Arts & Entertainment
3 min

Buddies’ artistic director David Oiye resigns

Canada's largest queer theatre looks for new leader

So long, farewell, auf wiedersehen, goodnight.

The artistic director of Canada’s queer theatre company is calling it quits.

David Oiye, who has served as artistic director of Buddies in Bad Times Theatre for 10 years, confirmed his resignation on May 7.   

He said his decision to step down was fuelled by his desire to pursue his own artistic endeavours.

“It’s tricky when you run a theatre company. One’s own work gets put on the back burner,” he said in a telephone interview.

Oiye spoke optimistically about his decision to step down. He said it would be a positive move for the company. 

“It’s good for a theatre company to shake things up,” he said.

Oiye did not comment when asked if he was being forced to leave but said his departure had nothing to do with Buddies recent economic troubles.

Earlier this year, Buddies announced the cancellation of its March show, Gay4Pay by Ed Roy, as a result of poor ticket sales and a troubling economy. The show You Are Here by Vancouver-based storyteller and Xtra West columnist Ivan Coyote was also scrapped from the season.

In an attempt to ease its financial fears Buddies held a series of fundraising events in March starring a bevy top-notch Canadian queer talent, including playwright and actor Daniel MacIvor, singers Sharon Matthews and Thom Allison and burlesque troupe The Scandelles.

Oiye said the fundraising events have paid off.

“We’ve exceeded projections and are on track for the rest of the season,” he said.

This year’s Pride festivies will mark the end of Oiye’s term. His final salute will probably be at his annual Pride party Lady Oiye’s Tea Dance at Buddies on Pride Day, Sun, Jun 28 at which Oiye is expected to appear in drag.

Staff at Buddies in Bad Times called Oiye’s descion to resign a “natural” one, and that business will continue as usual.

“[His departure] wasn’t a big surprise to anyone,” said Erika Hennebury, Buddies’ associate producer and director of Rhubarb fest. “It’s a chance to create room for new artists and new voices.”

During his tenure Oiye presented over 35 queer productions, including 20 Toronto premieres of queer Canadian work, as well as oodles of short works as part of Buddies’ nine Rhubarb and four Hysteria festivals. Oiye’s administration also led Buddies productions through 18 Dora Mavor Moore Award nominations (the Tonys of Canadian theatre), winning six.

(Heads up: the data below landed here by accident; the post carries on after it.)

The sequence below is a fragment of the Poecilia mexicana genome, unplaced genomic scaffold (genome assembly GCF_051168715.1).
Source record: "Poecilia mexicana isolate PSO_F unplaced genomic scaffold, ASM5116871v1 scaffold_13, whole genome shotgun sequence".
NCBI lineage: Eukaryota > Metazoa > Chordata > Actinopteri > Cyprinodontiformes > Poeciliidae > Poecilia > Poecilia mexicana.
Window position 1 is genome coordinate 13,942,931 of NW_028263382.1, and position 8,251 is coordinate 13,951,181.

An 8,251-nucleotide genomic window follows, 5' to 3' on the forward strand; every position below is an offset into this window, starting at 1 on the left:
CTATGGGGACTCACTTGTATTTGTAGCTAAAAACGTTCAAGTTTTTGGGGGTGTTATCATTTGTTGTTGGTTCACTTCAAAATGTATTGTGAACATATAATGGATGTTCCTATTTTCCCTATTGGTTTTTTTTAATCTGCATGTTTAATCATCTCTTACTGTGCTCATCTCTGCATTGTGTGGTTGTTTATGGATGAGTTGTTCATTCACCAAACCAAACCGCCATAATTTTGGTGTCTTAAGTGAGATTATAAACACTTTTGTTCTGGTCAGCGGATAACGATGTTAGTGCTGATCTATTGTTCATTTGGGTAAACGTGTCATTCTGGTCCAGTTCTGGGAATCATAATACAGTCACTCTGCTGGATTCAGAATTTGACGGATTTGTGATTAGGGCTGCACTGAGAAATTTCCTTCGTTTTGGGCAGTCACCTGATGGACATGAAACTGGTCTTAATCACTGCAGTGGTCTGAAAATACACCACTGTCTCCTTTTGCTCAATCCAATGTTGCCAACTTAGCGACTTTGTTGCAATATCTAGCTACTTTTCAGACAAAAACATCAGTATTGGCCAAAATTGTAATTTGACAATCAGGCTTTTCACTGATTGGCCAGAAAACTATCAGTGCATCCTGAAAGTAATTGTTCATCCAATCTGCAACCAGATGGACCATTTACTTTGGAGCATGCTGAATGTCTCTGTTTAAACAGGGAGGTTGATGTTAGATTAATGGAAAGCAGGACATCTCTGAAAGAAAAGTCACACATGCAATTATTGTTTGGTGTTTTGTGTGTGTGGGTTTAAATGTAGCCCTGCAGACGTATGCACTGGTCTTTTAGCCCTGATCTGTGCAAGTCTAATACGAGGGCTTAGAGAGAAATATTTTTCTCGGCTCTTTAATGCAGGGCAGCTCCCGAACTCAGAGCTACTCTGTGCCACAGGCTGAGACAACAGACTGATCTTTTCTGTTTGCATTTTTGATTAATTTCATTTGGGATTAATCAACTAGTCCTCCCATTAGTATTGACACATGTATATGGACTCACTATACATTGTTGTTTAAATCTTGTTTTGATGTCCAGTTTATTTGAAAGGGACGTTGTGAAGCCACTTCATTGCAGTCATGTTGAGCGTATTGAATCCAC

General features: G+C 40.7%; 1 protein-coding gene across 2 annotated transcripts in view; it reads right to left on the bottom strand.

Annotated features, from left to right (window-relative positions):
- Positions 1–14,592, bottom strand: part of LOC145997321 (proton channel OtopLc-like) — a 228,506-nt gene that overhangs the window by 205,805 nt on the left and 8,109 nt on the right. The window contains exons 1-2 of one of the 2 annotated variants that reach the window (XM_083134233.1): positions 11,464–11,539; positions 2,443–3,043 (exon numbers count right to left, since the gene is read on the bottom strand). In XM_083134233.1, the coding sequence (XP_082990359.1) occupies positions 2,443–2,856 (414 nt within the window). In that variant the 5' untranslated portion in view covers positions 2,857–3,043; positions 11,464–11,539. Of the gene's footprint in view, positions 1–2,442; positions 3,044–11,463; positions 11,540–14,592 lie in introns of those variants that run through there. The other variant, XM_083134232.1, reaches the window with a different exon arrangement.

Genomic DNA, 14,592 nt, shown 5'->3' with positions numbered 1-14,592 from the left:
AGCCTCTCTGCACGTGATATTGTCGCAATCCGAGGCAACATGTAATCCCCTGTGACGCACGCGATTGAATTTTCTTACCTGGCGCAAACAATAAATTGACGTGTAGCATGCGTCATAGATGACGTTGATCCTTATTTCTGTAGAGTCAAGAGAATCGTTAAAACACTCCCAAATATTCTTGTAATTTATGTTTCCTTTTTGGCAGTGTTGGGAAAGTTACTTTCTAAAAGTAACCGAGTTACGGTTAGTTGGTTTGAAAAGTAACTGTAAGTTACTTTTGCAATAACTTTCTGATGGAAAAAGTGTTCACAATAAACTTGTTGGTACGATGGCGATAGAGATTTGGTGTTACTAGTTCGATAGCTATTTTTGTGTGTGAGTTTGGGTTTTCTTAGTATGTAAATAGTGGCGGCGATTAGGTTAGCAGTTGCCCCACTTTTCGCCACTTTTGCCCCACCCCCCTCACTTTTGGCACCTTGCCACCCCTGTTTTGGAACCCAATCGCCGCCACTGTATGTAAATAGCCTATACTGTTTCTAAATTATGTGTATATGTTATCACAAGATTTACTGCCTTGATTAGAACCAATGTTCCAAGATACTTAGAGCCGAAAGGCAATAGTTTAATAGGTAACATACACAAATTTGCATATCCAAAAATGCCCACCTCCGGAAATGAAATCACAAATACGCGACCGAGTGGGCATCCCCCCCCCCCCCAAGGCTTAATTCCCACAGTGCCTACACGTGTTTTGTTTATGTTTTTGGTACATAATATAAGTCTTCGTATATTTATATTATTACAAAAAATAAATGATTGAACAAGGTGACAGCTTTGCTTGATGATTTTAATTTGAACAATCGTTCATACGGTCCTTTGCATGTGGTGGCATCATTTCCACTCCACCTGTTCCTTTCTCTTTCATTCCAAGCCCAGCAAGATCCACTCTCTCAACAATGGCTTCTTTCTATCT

Oiye, however, won’t be off Buddies’ radar completely.  He is scheduled to return to the theatre in September to direct burlesque divas Sasha Van Bon Bon and Kitty Neptune in Neon Nights, a play that explores the relationships between Montreal’s exotic strip club scene and the Catholic Church. 

Neon Nights, which kicks off Buddies upcoming 2009/2010 season, is one of four productions scheduled to hit Buddies’ mainstage. The upcoming season will mark the premiere of The Silicone Diaries created and performed by Toronto transsexual celebrity and former Fab magazine columnist Nina Arsenault. An erotic, sensual photograph of Arsenault is rumoured to grace the cover of Buddies’ 2009/2010 program.

Also premiering next season is the English-version of The Salon Automaton, a story about a lonely woman who creates three robots to be her friends, and Breakfast, which is about a woman who turns to a self-help program in an attempt to get ahead in life.

Something obvious about Buddies’ next season is that all the mainstage shows are by women only.

Hennebury says the decision to front a women-only season at Buddies was long coming. 

“We’ve seen and felt that women are underrepresented in the world in terms of directors and performers,” said Hennebury. “The shows featured in this upcoming season are projects we’ve had our eyes on for a long time.”

Meanwhile, the search for a new artistic director begins. 

Buddies board member Paul Halferty said that a new artistic director will be chosen by a hiring committee comprised of members from Buddies’ board of directors and with an outside person from the arts community.

The job requires artistic vision, an understanding of Toronto theatre and the queer community and experience in running a theatre space, said Halferty.

Halferty said an official posting for the job will be in circulation mid-May.